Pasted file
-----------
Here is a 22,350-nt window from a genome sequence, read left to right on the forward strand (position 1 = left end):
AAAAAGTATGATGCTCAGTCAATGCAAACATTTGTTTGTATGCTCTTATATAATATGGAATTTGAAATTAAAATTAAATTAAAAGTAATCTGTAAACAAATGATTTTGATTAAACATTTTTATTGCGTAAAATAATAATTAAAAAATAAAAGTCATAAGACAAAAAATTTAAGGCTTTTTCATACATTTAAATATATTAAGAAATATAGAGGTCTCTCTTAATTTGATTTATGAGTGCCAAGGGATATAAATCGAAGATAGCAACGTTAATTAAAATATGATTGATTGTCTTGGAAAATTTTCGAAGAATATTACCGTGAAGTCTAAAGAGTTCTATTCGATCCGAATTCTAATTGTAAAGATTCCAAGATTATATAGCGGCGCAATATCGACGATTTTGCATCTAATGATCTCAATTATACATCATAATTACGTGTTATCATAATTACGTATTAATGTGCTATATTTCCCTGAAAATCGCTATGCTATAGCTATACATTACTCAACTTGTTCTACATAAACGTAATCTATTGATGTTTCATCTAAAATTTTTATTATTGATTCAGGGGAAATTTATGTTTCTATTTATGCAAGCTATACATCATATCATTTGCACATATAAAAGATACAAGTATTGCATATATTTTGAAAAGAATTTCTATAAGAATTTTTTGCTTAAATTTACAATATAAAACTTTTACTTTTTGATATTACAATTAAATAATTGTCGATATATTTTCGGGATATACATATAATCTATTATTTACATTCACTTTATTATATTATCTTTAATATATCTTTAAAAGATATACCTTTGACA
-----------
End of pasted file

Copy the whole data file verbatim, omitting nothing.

Here is a 22,350-nt window from a genome sequence, read left to right on the forward strand (position 1 = left end):
AAAAAGTATGATGCTCAGTCAATGCAAACATTTGTTTGTATGCTCTTATATAATATGGAATTTGAAATTAAAATTAAATTAAAAGTAATCTGTAAACAAATGATTTTGATTAAACATTTTTATTGCGTAAAATAATAATTAAAAAATAAAAGTCATAAGACAAAAAATTTAAGGCTTTTTCATACATTTAAATATATTAAGAAATATAGAGGTCTCTCTTAATTTGATTTATGAGTGCCAAGGGATATAAATCGAAGATAGCAACGTTAATTAAAATATGATTGATTGTCTTGGAAAATTTTCGAAGAATATTACCGTGAAGTCTAAAGAGTTCTATTCGATCCGAATTCTAATTGTAAAGATTCCAAGATTATATAGCGGCGCAATATCGACGATTTTGCATCTAATGATCTCAATTATACATCATAATTACGTGTTATCATAATTACGTATTAATGTGCTATATTTCCCTGAAAATCGCTATGCTATAGCTATACATTACTCAACTTGTTCTACATAAACGTAATCTATTGATGTTTCATCTAAAATTTTTATTATTGATTCAGGGGAAATTTATGTTTCTATTTATGCAAGCTATACATCATATCATTTGCACATATAAAAGATACAAGTATTGCATATATTTTGAAAAGAATTTCTATAAGAATTTTTTGCTTAAATTTACAATATAAAACTTTTACTTTTTGATATTACAATTAAATAATTGTCGATATATTTTCGGGATATACATATAATCTATTATTTACATTCACTTTATTATATTATCTTTAATATATCTTTAAAAGATATACCTTTGACA